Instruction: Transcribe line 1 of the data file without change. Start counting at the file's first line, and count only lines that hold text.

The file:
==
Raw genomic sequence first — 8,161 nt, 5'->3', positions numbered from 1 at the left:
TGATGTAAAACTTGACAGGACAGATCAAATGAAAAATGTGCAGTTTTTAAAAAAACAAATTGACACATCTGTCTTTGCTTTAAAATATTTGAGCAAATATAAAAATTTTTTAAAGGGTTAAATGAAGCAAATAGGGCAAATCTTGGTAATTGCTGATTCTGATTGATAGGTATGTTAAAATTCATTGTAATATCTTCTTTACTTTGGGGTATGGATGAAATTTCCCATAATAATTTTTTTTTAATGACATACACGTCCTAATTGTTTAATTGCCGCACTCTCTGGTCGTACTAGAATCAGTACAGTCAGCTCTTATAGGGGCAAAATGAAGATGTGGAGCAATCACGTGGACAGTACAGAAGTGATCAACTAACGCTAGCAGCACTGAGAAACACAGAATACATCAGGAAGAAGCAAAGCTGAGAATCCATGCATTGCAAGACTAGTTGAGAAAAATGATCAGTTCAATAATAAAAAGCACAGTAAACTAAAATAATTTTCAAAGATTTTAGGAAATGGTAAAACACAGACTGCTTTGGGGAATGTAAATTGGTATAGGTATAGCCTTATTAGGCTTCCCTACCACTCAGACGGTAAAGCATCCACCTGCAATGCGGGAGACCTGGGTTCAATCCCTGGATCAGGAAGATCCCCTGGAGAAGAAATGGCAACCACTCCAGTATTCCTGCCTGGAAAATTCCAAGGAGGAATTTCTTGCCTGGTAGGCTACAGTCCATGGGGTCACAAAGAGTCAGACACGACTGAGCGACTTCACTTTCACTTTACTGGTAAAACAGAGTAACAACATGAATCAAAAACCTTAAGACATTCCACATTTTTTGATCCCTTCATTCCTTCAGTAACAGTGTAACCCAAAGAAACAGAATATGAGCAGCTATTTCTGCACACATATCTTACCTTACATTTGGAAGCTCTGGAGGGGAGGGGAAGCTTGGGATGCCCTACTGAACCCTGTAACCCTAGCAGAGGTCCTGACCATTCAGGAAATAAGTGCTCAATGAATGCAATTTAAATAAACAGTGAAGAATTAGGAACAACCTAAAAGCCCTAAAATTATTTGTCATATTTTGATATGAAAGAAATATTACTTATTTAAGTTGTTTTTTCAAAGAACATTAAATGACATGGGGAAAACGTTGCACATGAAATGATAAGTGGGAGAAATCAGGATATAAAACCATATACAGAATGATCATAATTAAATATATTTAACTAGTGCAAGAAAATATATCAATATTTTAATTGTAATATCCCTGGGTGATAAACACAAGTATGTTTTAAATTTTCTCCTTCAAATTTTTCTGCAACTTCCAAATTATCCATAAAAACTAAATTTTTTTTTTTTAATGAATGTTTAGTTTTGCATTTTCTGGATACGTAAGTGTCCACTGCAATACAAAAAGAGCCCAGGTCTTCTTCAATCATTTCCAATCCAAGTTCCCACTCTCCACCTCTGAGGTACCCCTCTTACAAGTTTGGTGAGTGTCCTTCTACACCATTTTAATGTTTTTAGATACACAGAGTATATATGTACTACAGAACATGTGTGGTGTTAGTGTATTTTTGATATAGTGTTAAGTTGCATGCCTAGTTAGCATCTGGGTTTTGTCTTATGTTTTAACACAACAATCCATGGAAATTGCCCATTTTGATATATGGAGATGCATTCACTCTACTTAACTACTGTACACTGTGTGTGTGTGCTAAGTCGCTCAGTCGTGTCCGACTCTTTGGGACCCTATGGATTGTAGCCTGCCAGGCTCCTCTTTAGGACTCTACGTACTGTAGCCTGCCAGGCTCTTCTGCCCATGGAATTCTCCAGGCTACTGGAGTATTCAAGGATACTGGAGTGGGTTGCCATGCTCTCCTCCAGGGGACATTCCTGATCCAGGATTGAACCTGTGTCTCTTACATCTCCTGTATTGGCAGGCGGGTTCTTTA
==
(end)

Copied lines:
Raw genomic sequence first — 8,161 nt, 5'->3', positions numbered from 1 at the left: